Donald's Encyclopedia of Popular Music


BAUZÁ, Mario

(b 28 April 1911, Cayo Hueso district, Havana; d 11 July 1993 NYC) Trumpet, reeds, piano, composer, music director; credited as the creator of Latin jazz (a term he loathed). He was adopted and raised by his godparents, tutored by his godfather and attended Havana's Municipal Academy from age seven; he debuted on clarinet with Havana Philharmonic at nine and became a regular member from twelve. He played clarinet at Havana nightspots and met Machito c.1923-4. He made a brief trip to NYC in 1926 with the orchestra of pianist/composer Antonio María Romeu (b 11 September 1876, Jibacoa, Cuba; d 18 January 1955, Havana) to play clarinet on danzón recordings for RCA, and experienced jazz first hand in Harlem, having heard it on Cuban radio, and was inspired to learn alto sax by seeing Paul Whiteman's band.

He graduated from Havana Municipal Conservatory '27; played with Machito in teenage orchestra Los Jovenes Rendención '28; moved to NYC '30, travelling on the same ship as Don Azpiazú's Havana Casino Orchestra with singer Antonio Machín (b 1900, Sagua la Grande, Santa Clara province, Cuba; d 4 August 1977, Madrid, Spain), who are widely credited with introducing Cuban music to the USA '31 with their crossover hit 'El Manisero' (The Peanut Vendor). He learned trumpet in weeks to record with Machín's group Cuarteto Machín; sides featuring Bauzá were collected on The Original Cuarteto Machín '92 and Echale Salsita '94, both on Tumbao. He worked with numerous orchestras over the next decade, including that of Cuban trumpeter Vicente Sigler (probably the first big Latin dance band to perform in NYC during the 1920s), Noble Sissle '31-2, Hi Clark and his Missourians at the Savoy Ballroom; he was spotted while performing with the latter by Chick Webb, who hired him as lead trumpeter '33 and promoted to music director the following year. He was fired in 1937 or '38 after an argument with a club owner or because of jealousy of certain band members (accounts vary). He had met Dizzy Gillespie in Webb's band, and helped launch the career of Ella Fitzgerald by introducing her to Webb. He married Machito's sister Estella (c.1912-83) '36; he played with Don Redman and Fletcher Henderson '37-9, then replaced Doc Cheatham in Cab Calloway's band '39. He became a close friend and an influence on Gillespie, giving him a major break by faking illness to enable Gillespie to sub for him and be heard by Calloway, who then hired him. He introduced Gillespie to Chano Pozo '46, helping to change the course of jazz.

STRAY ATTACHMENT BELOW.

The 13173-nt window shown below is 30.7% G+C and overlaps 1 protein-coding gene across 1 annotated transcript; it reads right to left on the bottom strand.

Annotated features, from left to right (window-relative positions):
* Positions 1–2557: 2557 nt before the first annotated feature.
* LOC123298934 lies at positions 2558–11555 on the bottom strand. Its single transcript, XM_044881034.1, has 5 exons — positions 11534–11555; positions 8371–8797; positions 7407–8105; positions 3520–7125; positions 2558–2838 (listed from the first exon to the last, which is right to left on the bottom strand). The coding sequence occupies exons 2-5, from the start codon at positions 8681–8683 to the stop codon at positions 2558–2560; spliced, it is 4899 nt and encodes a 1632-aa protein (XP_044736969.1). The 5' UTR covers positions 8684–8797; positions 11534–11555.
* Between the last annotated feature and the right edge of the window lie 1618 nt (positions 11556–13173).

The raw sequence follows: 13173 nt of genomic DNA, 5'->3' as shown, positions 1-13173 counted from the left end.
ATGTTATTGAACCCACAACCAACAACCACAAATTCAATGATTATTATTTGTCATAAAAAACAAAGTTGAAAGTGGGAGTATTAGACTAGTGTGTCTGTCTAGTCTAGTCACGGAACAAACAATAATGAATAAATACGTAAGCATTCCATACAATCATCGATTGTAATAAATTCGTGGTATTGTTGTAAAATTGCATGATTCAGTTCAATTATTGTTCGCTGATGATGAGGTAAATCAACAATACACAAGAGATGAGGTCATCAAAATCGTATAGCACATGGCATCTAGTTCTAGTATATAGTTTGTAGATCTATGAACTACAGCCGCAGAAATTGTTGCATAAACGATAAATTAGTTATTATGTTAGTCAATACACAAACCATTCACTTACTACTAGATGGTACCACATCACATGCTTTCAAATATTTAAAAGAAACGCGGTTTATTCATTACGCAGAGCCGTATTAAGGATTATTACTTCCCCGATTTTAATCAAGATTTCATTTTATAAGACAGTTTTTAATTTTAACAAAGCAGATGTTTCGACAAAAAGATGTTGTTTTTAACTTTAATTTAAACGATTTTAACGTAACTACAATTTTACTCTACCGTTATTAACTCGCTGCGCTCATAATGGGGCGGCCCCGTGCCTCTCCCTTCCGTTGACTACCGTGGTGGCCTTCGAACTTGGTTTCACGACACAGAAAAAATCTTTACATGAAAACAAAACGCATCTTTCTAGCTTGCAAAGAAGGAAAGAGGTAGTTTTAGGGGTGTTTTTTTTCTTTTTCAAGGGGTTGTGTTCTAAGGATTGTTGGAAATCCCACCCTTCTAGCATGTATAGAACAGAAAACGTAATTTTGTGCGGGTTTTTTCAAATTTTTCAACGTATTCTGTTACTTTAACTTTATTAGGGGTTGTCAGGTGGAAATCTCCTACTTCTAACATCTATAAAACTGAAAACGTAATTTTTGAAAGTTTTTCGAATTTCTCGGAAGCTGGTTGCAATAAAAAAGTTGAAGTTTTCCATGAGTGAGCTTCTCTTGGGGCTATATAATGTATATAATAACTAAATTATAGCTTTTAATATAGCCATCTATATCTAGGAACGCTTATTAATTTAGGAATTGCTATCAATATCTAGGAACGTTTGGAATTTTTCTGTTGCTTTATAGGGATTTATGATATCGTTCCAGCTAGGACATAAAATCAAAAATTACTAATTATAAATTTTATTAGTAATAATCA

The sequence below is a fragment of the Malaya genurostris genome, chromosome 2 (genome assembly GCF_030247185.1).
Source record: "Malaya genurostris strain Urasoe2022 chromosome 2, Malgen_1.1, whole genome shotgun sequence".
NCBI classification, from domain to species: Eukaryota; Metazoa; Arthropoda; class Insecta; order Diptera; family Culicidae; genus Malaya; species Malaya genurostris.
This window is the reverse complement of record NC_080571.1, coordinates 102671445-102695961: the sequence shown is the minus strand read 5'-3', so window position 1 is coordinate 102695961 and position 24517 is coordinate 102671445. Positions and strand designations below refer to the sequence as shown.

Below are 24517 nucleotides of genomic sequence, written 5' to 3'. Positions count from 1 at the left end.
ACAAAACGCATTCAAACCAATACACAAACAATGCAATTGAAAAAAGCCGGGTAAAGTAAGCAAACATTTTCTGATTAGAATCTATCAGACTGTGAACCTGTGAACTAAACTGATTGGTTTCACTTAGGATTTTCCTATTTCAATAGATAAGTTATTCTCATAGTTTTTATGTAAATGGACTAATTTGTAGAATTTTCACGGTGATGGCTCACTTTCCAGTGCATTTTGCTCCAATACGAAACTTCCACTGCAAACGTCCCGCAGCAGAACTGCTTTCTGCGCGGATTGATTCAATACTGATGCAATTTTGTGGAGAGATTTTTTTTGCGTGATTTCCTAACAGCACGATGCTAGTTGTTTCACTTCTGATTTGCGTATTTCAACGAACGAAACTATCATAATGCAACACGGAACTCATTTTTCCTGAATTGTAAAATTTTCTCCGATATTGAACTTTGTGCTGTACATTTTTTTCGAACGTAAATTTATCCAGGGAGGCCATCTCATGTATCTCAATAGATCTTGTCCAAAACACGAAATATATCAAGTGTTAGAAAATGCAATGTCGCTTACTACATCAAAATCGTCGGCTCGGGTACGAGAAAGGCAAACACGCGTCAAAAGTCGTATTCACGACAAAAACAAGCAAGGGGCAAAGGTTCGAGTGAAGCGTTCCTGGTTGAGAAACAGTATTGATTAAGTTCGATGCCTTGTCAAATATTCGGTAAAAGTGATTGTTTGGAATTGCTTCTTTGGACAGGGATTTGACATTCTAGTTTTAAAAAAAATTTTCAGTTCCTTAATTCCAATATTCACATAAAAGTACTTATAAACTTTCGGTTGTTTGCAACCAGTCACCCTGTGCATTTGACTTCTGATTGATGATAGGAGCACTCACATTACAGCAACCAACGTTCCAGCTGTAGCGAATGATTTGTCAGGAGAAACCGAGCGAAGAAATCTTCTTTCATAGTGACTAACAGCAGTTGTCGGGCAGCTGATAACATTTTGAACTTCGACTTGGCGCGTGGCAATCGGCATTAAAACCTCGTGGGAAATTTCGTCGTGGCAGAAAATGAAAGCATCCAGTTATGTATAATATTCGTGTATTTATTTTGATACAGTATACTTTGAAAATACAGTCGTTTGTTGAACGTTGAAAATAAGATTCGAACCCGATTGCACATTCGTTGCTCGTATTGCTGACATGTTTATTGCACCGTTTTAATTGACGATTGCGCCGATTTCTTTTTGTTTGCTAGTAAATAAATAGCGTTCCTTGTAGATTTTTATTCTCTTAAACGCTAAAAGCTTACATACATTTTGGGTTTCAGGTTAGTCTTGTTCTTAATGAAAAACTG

He joined Machito's Afro-Cubans in 1941, reorganizing and expanding the band; while Machito was absent for military service '43, Bauzá was said to have been responsible for the genesis of jazz/Latin fusion called at various times Afro-Cuban jazz, Cubop and Latin jazz, when he created 'Tanga' (meaning marijuana) during a rehearsal: 'Mario through his efforts married these musics to incorporate as much richness in rhythm and harmony as possible; all bands therefore that came after the Afro-Cubans were just followers,' said Chico O'Farrill. With Bauzá as music director the Machito orchestra redefined the Latin sound as hot Cuban music, as opposed to bands like that of Cugat, which played a polite style for white hotels; Machito described him as the architect of his orchestra.